Thai Thorn was a special boy.
Despite being born in the floating village of Deyroneath with difficult living conditions, Thai Thorn was a happy child, who found delight in little things like his toy gun and car. Thai Thorn’s mother described him as a bright child. He was adorable. He was playful. He was talkative.
He was also mature for a three-year old. At lunch time, he would scan the lake for his father. When he spotted his father’s boat, he would call out to him to come home for lunch.
For generations, families in the floating village have been drinking from the lake that they defecate in. Thai Thorn, like most children in the village, suffered from poor health, typhoid and chronic diarrhoea.
When Thai Thorn was three, he had fever and diarrhoea again. Having experienced this situation countless times before, the family gave him the usual medication they used for their other children.
But this time round, the medication did not work and the fever persisted for four days. On the fifth day, they got hold of a nurse and the suspected diagnosis was dengue fever. Thai Thorn was given an injection and put on drip.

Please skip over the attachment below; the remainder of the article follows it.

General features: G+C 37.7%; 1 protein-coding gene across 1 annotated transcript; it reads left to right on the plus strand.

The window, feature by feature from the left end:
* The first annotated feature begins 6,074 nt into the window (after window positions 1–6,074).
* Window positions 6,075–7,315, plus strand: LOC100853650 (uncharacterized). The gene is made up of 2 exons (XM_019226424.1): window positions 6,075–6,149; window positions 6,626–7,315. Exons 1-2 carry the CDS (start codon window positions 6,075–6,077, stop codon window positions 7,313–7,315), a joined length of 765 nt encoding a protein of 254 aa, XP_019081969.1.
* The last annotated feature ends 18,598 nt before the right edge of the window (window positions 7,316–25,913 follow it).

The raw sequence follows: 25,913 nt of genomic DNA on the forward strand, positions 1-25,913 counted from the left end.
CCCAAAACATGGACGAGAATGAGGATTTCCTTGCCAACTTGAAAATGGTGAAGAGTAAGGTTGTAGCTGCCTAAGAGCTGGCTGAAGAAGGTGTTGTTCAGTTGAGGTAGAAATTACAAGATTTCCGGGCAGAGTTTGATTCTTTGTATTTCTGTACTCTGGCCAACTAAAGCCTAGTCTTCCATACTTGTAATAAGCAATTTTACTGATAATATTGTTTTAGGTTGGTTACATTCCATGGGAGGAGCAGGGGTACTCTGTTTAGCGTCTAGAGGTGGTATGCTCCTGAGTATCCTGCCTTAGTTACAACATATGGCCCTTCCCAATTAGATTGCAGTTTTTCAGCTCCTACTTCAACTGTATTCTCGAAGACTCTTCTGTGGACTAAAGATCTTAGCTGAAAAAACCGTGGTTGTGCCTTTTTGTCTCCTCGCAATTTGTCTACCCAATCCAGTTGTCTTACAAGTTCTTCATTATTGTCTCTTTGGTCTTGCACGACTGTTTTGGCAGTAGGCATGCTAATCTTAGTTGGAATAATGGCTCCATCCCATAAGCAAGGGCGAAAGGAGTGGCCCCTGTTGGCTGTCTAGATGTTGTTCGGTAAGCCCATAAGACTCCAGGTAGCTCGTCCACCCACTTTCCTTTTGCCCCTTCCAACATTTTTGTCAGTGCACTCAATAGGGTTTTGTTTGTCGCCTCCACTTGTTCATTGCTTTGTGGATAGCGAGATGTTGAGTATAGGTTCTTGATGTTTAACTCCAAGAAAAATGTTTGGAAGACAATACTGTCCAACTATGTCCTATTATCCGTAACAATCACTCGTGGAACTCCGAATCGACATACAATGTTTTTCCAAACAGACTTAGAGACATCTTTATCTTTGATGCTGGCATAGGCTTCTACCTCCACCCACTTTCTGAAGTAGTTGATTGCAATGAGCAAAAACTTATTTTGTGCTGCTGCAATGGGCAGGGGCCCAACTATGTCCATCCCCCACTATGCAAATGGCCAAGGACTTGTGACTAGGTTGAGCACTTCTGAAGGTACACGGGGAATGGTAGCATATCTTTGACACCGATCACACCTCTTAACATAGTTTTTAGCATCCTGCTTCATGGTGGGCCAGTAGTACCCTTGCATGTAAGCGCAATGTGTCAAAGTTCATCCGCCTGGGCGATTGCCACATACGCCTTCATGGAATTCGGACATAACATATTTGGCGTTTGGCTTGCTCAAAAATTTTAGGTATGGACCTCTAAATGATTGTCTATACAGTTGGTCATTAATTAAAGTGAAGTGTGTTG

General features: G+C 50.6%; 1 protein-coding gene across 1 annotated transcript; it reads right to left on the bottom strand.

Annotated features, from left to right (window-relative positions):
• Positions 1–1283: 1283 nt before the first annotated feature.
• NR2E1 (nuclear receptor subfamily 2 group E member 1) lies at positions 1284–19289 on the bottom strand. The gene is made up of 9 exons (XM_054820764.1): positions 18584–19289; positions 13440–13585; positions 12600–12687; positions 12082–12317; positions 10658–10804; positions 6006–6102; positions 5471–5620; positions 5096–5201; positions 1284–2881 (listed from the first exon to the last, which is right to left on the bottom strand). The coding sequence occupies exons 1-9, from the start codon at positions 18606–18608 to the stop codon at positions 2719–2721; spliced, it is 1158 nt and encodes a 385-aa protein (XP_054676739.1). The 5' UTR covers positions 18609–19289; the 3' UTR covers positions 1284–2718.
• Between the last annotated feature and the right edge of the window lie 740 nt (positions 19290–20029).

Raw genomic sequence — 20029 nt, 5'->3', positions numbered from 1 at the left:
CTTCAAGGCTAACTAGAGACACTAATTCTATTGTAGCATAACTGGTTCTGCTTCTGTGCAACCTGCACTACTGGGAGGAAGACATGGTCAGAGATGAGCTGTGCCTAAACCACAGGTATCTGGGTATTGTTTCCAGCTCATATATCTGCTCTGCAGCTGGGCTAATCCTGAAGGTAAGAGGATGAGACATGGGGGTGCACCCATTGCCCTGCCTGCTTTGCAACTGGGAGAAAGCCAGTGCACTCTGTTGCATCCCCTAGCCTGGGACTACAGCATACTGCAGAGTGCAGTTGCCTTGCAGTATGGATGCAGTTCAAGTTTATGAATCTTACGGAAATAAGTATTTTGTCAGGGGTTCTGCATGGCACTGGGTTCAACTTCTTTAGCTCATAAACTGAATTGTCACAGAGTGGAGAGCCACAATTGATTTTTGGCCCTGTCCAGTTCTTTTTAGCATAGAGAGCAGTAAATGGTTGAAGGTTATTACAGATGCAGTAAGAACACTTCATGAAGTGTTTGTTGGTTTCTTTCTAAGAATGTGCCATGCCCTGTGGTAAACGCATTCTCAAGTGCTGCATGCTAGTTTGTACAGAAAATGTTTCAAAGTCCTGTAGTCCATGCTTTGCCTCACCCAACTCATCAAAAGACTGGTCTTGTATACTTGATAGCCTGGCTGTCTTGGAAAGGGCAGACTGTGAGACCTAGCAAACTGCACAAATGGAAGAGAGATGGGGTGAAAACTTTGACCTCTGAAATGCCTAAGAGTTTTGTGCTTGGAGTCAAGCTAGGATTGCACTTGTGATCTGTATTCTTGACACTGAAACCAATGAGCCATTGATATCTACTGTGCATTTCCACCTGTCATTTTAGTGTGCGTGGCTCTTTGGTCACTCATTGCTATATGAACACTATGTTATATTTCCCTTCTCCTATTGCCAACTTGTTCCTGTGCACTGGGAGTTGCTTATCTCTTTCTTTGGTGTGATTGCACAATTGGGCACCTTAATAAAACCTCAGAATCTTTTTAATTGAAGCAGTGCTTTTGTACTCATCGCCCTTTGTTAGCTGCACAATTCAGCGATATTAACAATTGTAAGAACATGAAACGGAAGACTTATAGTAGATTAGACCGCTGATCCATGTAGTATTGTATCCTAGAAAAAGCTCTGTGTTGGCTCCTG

But it was too late. Two hours later, he stopped breathing.
With no money and land nearby for a proper burial in the wet season, the family wrapped the boy’s body in cloth and hung it on a tree. When the dry season came and parts of the lake dried up, they took the remains down and buried him.
Pong was devastated over losing her youngest child and cried for a month. It took her 3 years to get over his death.
“I always think about him when we sit down to eat together. Sometimes it still makes me cry. He would have been seven this year,” she says softly.
While the exact cause of Thai Thorn’s death may never be known, the lack of clean water had played a part in his frequent diarrhoea and poor health.
After his death, the family grew increasingly concerned over the health of their other children. It was unthinkable if the same tragedy happened to their youngest daughter, Thai Heav.
When Community Water Enterprise (CWE) came to the village, the family was finally able to afford clean drinking water. Today, the family also practices better hygiene habits, and monitor the health of their children more closely. Diarrhea and fever are no longer usual occurrences among Thai Thorn’s siblings.